Thursday, July 7, 2011

Sectarianism Clouds Arab Spring

As Yemenis and Syrians battle autocrats, Lebanon faces a real danger of descending into civil war
By George S. Hishmeh
A noteworthy aspect of the Arab Spring has been the speed — in a matter of weeks — with which the Egyptians and the Tunisians were able to overthrow their corrupt rulers while the Syrians and Yemenis have for months been immersed in so far fruitless battles in the hope of introducing meaningful and effective political change.
More striking has been the Arab rulers in Bahrain, Morocco and Oman, who appear to be slightly more capable of coming to terms with similar protests.
A key factor in all of this has been the seemingly sympathetic role of the military; although in the case of Egypt, it is now seen controlling the country lackadaisically much to the deep disappointment of the Egyptian youth, who have unrealistic expectations that all problems can be changed or corrected overnight.
Then, again, the question remains as to why Syria and Yemen are still embroiled in bloody and months-long confrontations between the regimes and protesters yearning for serious change?
It is not that the regimes of Syria and Yemen have not seen the writing on the wall. In fact, Syria's President Bashar Al Assad has promised change and allowed opposition groups to meet in Damascus in the hope that they can come up with a solution. He has also publicly conceded that change is necessary.
On the other hand, Yemen President Ali Abdullah Saleh, who is recuperating in Saudi Arabia after being injured in an attack, may not come back home to Sana'a.
The news from Yemen and, particularly Syria, is not very clear to the public and outsiders despite what is available on social media networks.
Here's what Anthony Shadid, the Pulitzer-prize winning correspondent of The New York Times had to say last Saturday on the Syrian turmoil in a report from Beirut.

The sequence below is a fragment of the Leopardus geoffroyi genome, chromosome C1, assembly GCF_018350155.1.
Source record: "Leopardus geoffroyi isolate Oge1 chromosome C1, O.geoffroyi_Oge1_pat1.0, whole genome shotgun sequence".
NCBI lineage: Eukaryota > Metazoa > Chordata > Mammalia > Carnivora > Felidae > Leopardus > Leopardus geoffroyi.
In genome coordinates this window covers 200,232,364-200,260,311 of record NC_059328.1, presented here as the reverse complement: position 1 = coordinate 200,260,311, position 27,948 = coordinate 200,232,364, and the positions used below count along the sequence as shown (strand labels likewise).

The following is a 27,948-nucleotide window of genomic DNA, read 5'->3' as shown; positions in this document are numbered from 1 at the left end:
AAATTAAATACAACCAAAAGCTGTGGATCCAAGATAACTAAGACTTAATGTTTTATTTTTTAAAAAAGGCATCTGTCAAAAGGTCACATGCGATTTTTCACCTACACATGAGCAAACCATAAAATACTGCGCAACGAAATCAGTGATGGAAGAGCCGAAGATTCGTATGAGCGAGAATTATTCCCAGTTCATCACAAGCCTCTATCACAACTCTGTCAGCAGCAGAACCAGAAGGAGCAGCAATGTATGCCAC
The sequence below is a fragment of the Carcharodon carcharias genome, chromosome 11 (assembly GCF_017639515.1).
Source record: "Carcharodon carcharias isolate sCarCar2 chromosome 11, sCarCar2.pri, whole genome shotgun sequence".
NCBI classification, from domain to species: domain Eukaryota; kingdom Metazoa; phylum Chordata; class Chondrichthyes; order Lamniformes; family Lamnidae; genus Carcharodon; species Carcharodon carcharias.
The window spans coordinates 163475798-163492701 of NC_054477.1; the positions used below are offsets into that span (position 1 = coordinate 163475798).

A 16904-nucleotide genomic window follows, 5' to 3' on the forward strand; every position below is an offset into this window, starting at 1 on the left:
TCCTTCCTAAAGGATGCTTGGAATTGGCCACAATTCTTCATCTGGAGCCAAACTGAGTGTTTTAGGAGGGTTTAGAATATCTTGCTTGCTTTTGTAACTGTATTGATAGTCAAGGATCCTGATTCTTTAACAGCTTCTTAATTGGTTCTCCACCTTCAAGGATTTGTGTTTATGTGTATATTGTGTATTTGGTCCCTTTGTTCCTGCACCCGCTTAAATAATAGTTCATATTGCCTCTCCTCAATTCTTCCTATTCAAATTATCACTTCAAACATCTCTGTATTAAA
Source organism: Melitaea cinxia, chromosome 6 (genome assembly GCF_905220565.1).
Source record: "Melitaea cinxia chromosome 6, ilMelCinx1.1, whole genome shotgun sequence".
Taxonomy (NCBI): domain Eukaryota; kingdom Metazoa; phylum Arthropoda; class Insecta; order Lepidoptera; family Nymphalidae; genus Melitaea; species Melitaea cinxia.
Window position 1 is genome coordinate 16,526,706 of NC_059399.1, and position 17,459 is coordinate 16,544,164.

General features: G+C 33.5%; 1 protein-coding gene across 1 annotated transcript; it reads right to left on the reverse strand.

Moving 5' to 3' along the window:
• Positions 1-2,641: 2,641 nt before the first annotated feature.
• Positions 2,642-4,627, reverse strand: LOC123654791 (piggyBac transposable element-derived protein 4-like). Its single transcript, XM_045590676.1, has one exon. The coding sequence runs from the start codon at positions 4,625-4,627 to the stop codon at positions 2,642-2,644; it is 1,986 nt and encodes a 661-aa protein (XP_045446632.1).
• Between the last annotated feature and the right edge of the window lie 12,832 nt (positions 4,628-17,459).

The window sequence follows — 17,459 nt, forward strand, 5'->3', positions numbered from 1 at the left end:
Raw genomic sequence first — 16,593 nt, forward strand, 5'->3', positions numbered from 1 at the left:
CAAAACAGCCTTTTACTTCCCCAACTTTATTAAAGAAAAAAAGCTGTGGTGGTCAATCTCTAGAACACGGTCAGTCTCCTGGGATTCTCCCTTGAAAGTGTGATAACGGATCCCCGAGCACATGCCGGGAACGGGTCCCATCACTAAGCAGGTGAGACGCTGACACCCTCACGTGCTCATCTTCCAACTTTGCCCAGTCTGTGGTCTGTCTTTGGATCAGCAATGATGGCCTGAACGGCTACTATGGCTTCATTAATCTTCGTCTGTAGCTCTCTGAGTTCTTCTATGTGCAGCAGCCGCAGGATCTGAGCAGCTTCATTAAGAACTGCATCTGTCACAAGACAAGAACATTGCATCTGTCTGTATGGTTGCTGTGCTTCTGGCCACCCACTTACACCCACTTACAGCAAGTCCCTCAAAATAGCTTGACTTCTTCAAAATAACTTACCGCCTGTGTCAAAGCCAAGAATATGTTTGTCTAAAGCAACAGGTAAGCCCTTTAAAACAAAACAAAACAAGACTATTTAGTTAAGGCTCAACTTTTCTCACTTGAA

At the tail-end of his news report he talked about the recent clashes in Homs, a key Syrian city. The demonstrators there claimed that the Syrian security forces had killed three people while Syrian state television reported that armed men in Homs fired on crowds and security forces, killing a civilian and a policeman.
Shadid, an American-Lebanese, concluded in desperation that "it was almost impossible to reconcile the discrepancy in the different accounts".
Two other American commentators echoed the same problem - one, Peter Harling, who is based in Damascus for the International Crisis Group, a Washington-based American-think tank, and Robert Malley, the director of the group's Middle East and North Africa programme.
They wrote jointly in a column published in the Washington Post last Sunday: "It is, even now, hard to assess whether a clear majority of Syrians wish to topple the regime. What is clear, however, is that a majority within the regime is working overtime to accelerate its demise".
Reforms push
All this confusion should not, however, assure the leaders in Damascus and Sana'a or in other capitals facing uprisings that they can put off critical and much-needed reforms — time is not on their side. On the contrary, their days will be numbered if they continue dilly-dallying or beating around the bush.
A more serious problem that the Arab world is facing in recent years has been the rise of sectarianism where citizens of the same country are in continuous conflict, not over religious issues but in the struggle for power.
This is evident in the rise of the Shiite community in the region. In Syria, the Alawites, an offshoot of the Shiites, are in full control of the government and armed forces.
Lebanon has endured a 15-year civil war that ended about 10 years ago. Still, the Lebanese may now find themselves on the threshold of a possible major crisis revolving around the assassination six years ago of a respected prime minister, Rafik Hariri, a Sunni, and 20 other key Lebanese personalities.
The UN-sponsored Special Tribunal has just handed a copy of the 168-page indictment in the Hariri assassination to the Lebanese government, an indictment that reportedly implicates four members of the Hezbollah, which is a Lebanese Shiite group and a firm supporter of neighbouring Syria.
Its leader, Shaikh Hassan Nasrallah, has warned the government against arresting his supporters — an issue that could affect Lebanon's stability and security.
A key question remains whether the Arab Spring, brought about by young Arabs in the region can remain standing upon its tender feet to subdue the rampant sectarianism.
-This commentary was published in The GULF NEWS on 07/07/2011
-George S. Hishmeh is a Washington-based columnist

1 comment:

  1. Seems to me it is religion fighting religion and that secularlsm is a buzz word used to confuse.